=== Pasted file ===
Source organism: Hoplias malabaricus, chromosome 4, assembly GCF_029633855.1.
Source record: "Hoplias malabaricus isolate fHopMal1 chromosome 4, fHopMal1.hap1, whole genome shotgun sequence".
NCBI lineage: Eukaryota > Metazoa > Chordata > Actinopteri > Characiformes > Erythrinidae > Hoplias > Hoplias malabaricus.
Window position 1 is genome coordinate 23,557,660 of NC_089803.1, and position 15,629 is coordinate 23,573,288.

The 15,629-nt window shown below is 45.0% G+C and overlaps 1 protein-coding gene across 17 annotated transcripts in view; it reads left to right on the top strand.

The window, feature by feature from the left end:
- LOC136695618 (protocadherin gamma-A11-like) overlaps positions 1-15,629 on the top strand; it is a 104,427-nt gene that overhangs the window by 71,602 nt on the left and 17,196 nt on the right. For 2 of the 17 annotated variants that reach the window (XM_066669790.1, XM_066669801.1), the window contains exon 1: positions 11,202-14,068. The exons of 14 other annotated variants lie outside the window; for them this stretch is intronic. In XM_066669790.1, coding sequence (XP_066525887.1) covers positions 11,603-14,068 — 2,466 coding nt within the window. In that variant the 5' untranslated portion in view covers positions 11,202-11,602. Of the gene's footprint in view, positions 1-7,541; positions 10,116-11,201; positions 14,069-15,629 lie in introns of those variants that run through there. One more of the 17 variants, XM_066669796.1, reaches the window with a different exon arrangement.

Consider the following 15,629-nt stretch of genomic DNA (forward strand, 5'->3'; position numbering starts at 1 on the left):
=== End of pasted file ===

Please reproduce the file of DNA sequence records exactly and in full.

Source organism: Hoplias malabaricus, chromosome 4, assembly GCF_029633855.1.
Source record: "Hoplias malabaricus isolate fHopMal1 chromosome 4, fHopMal1.hap1, whole genome shotgun sequence".
NCBI lineage: Eukaryota > Metazoa > Chordata > Actinopteri > Characiformes > Erythrinidae > Hoplias > Hoplias malabaricus.
Window position 1 is genome coordinate 23,557,660 of NC_089803.1, and position 15,629 is coordinate 23,573,288.

The 15,629-nt window shown below is 45.0% G+C and overlaps 1 protein-coding gene across 17 annotated transcripts in view; it reads left to right on the top strand.

The window, feature by feature from the left end:
- LOC136695618 (protocadherin gamma-A11-like) overlaps positions 1-15,629 on the top strand; it is a 104,427-nt gene that overhangs the window by 71,602 nt on the left and 17,196 nt on the right. For 2 of the 17 annotated variants that reach the window (XM_066669790.1, XM_066669801.1), the window contains exon 1: positions 11,202-14,068. The exons of 14 other annotated variants lie outside the window; for them this stretch is intronic. In XM_066669790.1, coding sequence (XP_066525887.1) covers positions 11,603-14,068 — 2,466 coding nt within the window. In that variant the 5' untranslated portion in view covers positions 11,202-11,602. Of the gene's footprint in view, positions 1-7,541; positions 10,116-11,201; positions 14,069-15,629 lie in introns of those variants that run through there. One more of the 17 variants, XM_066669796.1, reaches the window with a different exon arrangement.

Consider the following 15,629-nt stretch of genomic DNA (forward strand, 5'->3'; position numbering starts at 1 on the left):